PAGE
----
It’s a pain to register your vehicle, but the sooner you get started the better. Look up the information you need to transfer your registration details over and update your tags as soon as possible.
Then you can rest assured you’ll never get pulled over for having out-of-state tags that aren’t up to date. Make sure you have enough to cover the cost.
7. How long do you want to stay there?
It helps to have an idea of how long you want to stay in your new city. Are you just going there for a couple of months to try it out? Or are looking for something more long term? Would you raise your grandchildren here?
It’s likely that you won’t really know until you get there, but it’s good to keep the question in your mind as you move to your new city. You’ll have the right mentality and will help you feel like you’ve got some sort of plan.
8. What do I gain by leaving?
Before you start packing up, think about the place you currently live. What are you gaining by leaving? What will you learn and acquire in the new city?
These kinds of questions can get you motivated and keep you inspired. Start thinking about the kinds of people you’ll meet, where you’ll be going and what you’ll be seeing. Again, it’ll help you get excited.
9. What is here that I’m going to need out there?
It’s likely you are used to a few services that you go to regularly in your current city. This could be your nail salon, your favorite pizza joint or a barbershop.
You won’t find your favorite hangout places in the new city, so it’s worth thinking about what you want to find once you get there. It is true that it’s exciting to discover new places, and you’ll soon discover that every city has a special hangout place worth going to.
10. What is my goal for moving out there?
Once again, this question can help you give a sense of direction, instead of impending doom. Ask yourself what your short and long term goals are.
Your goals can change over time, but having some in mind will help you make sense of what you’re doing. When you arrive in your city, what are some of the things you want to accomplish?
11. What is the climate like during different seasons?
While factoring in costs, economy, taxes, and earning potential by moving — there are still other factors that may not be as related to finances.
For example, what is the climate like at different times of year? If you hate the snow and winter, then moving to the North East should probably not be one of your top options.
Of course, if there are more positives to the move other than climate, it might be worth moving there. But climate can affect your overall happiness and mood, so it’s valuable to research it further.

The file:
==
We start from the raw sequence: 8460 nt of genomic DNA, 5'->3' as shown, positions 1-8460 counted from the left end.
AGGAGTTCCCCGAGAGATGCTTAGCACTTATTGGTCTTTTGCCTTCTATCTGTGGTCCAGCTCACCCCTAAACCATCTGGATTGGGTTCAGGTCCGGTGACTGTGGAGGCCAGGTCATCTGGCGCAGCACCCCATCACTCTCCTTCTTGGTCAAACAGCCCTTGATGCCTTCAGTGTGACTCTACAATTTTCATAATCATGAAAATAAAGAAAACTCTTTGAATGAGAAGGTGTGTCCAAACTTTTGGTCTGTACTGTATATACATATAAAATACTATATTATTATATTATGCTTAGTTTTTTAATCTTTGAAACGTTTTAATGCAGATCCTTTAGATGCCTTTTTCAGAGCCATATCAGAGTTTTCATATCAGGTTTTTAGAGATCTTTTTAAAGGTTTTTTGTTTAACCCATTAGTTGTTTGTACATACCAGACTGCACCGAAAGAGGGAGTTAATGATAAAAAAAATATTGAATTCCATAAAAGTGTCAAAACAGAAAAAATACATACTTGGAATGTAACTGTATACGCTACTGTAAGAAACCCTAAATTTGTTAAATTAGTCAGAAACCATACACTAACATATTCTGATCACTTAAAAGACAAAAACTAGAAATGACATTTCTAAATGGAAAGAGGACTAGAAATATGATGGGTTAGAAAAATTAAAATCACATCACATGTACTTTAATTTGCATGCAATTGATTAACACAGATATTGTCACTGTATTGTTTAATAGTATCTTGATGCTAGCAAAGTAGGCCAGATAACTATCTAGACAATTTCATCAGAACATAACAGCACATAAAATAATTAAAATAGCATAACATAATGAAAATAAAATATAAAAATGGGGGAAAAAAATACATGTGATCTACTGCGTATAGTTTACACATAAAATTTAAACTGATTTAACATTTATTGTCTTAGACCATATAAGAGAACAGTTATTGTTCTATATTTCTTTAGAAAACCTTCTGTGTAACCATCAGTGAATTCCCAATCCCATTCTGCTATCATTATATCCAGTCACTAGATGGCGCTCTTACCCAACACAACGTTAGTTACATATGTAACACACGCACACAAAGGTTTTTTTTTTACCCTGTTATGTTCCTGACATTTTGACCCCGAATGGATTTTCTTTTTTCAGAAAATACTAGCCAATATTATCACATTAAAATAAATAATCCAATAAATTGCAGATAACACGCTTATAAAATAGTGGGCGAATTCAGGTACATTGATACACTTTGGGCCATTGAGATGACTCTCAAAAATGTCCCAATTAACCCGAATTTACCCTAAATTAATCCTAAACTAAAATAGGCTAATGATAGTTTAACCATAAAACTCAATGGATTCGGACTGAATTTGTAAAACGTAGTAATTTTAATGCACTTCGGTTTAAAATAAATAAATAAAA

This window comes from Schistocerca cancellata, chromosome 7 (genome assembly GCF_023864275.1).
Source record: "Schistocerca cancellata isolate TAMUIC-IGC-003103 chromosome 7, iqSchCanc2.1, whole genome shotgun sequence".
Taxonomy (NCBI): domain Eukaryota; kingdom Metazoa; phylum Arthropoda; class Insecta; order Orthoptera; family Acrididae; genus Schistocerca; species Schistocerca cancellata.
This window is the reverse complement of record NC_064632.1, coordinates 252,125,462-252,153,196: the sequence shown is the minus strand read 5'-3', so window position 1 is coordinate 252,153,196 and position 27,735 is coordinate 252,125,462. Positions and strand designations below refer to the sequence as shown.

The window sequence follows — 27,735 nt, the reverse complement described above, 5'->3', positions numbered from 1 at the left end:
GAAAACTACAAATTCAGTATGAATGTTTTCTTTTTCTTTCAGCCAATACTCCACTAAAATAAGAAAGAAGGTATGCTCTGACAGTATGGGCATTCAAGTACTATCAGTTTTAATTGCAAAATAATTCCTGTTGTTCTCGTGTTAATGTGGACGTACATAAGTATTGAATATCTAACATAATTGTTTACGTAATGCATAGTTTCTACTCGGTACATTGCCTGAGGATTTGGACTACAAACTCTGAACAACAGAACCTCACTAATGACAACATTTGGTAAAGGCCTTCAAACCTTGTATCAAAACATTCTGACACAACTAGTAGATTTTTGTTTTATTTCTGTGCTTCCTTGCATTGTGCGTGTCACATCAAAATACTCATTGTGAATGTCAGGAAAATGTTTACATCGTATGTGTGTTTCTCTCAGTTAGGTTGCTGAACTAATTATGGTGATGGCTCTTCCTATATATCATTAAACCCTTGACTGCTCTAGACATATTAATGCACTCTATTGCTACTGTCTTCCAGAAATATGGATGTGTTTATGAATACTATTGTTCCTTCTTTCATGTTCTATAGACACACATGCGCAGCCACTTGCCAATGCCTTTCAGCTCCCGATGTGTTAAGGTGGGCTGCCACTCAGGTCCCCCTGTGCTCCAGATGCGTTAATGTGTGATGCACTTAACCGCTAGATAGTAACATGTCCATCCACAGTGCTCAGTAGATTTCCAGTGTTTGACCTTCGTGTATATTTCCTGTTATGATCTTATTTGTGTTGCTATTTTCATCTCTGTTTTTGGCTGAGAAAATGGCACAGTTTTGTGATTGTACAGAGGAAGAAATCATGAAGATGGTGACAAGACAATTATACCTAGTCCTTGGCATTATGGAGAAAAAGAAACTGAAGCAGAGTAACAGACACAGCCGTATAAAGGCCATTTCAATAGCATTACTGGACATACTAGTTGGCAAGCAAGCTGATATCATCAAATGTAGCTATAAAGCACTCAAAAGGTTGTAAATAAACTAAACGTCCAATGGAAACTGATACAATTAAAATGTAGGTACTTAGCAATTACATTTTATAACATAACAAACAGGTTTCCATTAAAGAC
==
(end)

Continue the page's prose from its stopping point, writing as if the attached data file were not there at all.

12. How safe is the area I’m looking to move to currently?
It’s inevitable that any location you consider moving will have some crime, no area is exactly perfect. However, you want to move somewhere that you don’t have to worry about crime, drugs, or feeling unsafe.
When you are comparing neighborhoods and cities, look at the overall crime rates and trends. You can find all this info online with a few searches, but it’s something you must do before moving.
13. What is the traffic like?
Regardless if you will be living close to work or working from home, understanding the traffic is also key. Who wants to move somewhere that will take you 30 minutes to go just a mile or two?
Dealing with traffic can cause you to stress, affect your health, and cause unhappiness. Plus, it puts more work on your car and what you spend on gas.
Research the traffic where you plan on moving, is there plenty of public transportation, alternate routes, and how close will you be to essentials like work, grocery stores, etc.
14. What is the culture like and what experiences are offered?
You might not exactly think about this when asking yourself where you should move, but the culture of the areas are important to understand.
What is great about the United States is the many different cultures, history, and traditions passed down over generations.
- What do you value out of culture?
- Do you love art and music?
- Do you have certain religious beliefs and values that you are looking for?
Every state and city will have different cultural backgrounds, you’ll want to find one you feel comfortable with and that excites you.
Top Cities to Consider Moving To
Every person has a different states or cities in mind that would be interesting for relocation. This is because your top city usually has a lot to do with the experiences and friends you have there, not just the city itself.
Americans are migrating now more than ever thanks to the new working from home policies, and in 2019 Redfin reported that 26% of Americans were looking to move to a new city. Some of the cities attracting the most migrants are places like Nashville and Phoenix.
But another thing to remember is as these places become more desirable, the costs start to rise. So you might be able to catch the wave early, but what might happen five or ten years down the road?
While you may have some specific locations to move to in mind, here are some of the top cities you might consider according to Bankrate and Business Insider:
- Boston, Massachusetts
- Asheville, North Carolina
- Austin, Texas
- Las Vegas, Nevada
- Phoenix, Arizona
- Buffalo, New York
- Dayton, Ohio
- Colorado Springs, Colorado
- Burlington, Vermont
- Louisville, Kentucky
- Kansas City, Missouri
- Des Moines, Iowa
- Fayetteville, Arkansas
Deciding to move to a completely new city and state is a big decision. But it can be great for your financial well-being, improve your quality of life, and provide a new sense of purpose.
Remember, it’s a decision not to be taken lightly and ensure you run through the above questions, data, and understand your own budget.
This article originally appeared in Invested Wallet.